Car wash wastewaters (CWWs) contain various pollutants with different contents. Hence, selecting an appropriate process for their treatment is a great challenge. Undoubtedly, the ultrafiltration (UF) process is one of the most interesting and reliable choices. Therefore, the main aim of the current study was to investigate the performance of the UF membranes used for the long-term treatment of real CWWs. For this purpose, two polyethersulfone (PES) membranes with molecular weight cut-off (MWCO) values equal to 10 and 100 kDa were applied. As expected, a significant decrease in the permeate flux during the UF run was observed. However, it was immediately demonstrated that the systematic cleaning of membranes (every day) with Insect agent (pH = 11.5) prevented a further decline in the process’s performance. In addition, this study focused on the relative flux during the process run with breaks lasting a few days when the UF installation was filled with distilled water. The results of this research indicated that aqueous media favor microorganism adherence to the surface which leads to the formation of biofilms inside processing installations. As a consequence, many attempts have been made to restore the initial membrane performance. It has been found that the application of several chemical agents is required. More precisely, the use of an Insect solution, P3 Ultrasil 11 agent, and phosphoric acid increases the relative flux to a value of 0.8. Finally, it has been indicated that the membranes used in this work are resistant to the long-term exposure to bacteria and chemical agents. However, during the separation of CWWs for the membrane with an MWCO of 10 kDa, a lesser fouling influence and higher effectiveness of cleaning were obtained. Finally, the present study demonstrates a novel analysis and innovative implications towards applying the UF process for the CWW treatment. Full article
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14 pages, 2188 KiB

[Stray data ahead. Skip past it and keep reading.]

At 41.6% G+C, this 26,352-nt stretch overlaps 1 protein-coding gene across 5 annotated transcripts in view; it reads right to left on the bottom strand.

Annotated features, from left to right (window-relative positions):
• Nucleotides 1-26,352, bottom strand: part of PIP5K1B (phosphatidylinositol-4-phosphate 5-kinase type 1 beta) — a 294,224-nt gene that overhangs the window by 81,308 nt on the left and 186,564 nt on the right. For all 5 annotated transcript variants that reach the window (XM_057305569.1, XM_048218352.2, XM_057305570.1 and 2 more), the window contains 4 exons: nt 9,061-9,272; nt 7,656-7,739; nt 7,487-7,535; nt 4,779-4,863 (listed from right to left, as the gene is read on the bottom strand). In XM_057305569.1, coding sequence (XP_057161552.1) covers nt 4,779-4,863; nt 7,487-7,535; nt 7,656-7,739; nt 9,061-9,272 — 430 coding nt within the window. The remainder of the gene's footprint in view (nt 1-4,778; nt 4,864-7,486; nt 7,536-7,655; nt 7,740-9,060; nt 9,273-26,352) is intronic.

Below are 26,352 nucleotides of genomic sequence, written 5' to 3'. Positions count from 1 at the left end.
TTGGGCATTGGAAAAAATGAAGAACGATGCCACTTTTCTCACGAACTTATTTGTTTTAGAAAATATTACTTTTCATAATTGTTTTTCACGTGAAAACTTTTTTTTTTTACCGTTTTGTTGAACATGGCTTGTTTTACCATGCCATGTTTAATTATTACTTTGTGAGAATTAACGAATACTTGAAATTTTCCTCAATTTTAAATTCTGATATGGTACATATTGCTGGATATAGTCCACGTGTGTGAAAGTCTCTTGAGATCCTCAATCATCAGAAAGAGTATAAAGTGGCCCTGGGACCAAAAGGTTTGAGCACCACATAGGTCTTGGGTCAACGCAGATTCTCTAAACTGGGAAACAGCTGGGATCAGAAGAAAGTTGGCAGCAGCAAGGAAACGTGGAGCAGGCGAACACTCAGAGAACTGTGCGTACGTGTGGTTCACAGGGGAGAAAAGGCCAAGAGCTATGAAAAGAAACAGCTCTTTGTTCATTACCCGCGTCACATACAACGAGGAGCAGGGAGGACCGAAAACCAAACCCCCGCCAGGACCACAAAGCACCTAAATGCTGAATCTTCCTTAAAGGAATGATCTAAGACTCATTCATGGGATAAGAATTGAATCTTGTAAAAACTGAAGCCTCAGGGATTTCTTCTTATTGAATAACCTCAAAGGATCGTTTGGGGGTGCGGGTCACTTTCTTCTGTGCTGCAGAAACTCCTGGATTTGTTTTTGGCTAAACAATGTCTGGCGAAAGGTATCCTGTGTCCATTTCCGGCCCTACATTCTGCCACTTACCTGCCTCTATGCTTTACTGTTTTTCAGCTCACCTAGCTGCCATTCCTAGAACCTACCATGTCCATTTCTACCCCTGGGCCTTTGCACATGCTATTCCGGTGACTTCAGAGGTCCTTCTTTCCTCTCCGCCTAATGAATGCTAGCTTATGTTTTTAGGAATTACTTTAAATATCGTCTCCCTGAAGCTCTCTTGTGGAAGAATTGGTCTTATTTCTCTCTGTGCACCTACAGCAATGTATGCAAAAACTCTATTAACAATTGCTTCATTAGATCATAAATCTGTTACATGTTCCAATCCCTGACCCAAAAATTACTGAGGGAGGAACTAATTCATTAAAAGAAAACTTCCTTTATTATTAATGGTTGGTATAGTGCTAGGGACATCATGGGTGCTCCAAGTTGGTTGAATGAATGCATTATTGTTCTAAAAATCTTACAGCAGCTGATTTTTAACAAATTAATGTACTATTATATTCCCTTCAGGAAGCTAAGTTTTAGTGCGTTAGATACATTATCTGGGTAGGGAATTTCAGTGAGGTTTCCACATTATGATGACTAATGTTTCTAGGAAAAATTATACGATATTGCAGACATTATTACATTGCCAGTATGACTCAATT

Article
Comparative Analysis of the Impact of Protein on Virus Retention for Different Virus Removal Filters
by Mohammad A. Afzal, Joshua Peles and Andrew L. Zydney
Membranes 2024, 14(7), 158; https://doi.org/10.3390/membranes14070158 - 17 Jul 2024
Viewed by 330
Abstract
The performance of virus filters is often determined by the extent of protein fouling, which can affect both filtrate flux and virus retention. However, the mechanisms governing changes in virus retention in the presence of proteins are still not well understood. The objective [...] Read more.
The performance of virus filters is often determined by the extent of protein fouling, which can affect both filtrate flux and virus retention. However, the mechanisms governing changes in virus retention in the presence of proteins are still not well understood. The objective of this work was to examine the effect of proteins on virus retention by both asymmetric (Viresolve® NFP and Viresolve® Pro) and relatively homogeneous (Ultipor® DV20 and PegasusTM SV4) virus filtration membranes. Experiments were performed with bacteriophage ϕX174 as a model parvovirus and human serum immunoglobulin G (hIgG) as a model protein. The virus retention in 1 g/L hIgG solutions was consistently less than that in a protein-free buffer solution by between 1 to 3 logs for the different virus filters. The virus retention profiles for the two homogeneous membranes were very similar, with the virus retention being highly correlated with the extent of flux decline. Membranes prefouled with hIgG and then challenged with phages also showed much lower virus retention, demonstrating the importance of membrane fouling; the one exception was the Viresolve® Pro membrane, which showed a similar virus retention for the prefouled and pristine membranes. Experiments in which the protein was filtered after the virus challenge demonstrated that hIgG can displace previously captured viruses from within a filter. The magnitude of these effects significantly varied for the different virus filters, likely due to differences in membrane morphology, pore size distribution, and chemistry, providing important insights into the development/application of virus filtration in bioprocessing. Full article
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39 pages, 1308 KiB  
Review
Improving the Accuracy of Permeability Data to Gain Predictive Power: Assessing Sources of Variability in Assays Using Cell Monolayers
by Cristiana L. Pires and Maria João Moreno
Membranes 2024, 14(7), 157; https://doi.org/10.3390/membranes14070157 - 14 Jul 2024
Viewed by 530
Abstract
The ability to predict the rate of permeation of new compounds across biological membranes is of high importance for their success as drugs, as it determines their efficacy, pharmacokinetics, and safety profile. In vitro permeability assays using Caco-2 monolayers are commonly employed to [...] Read more.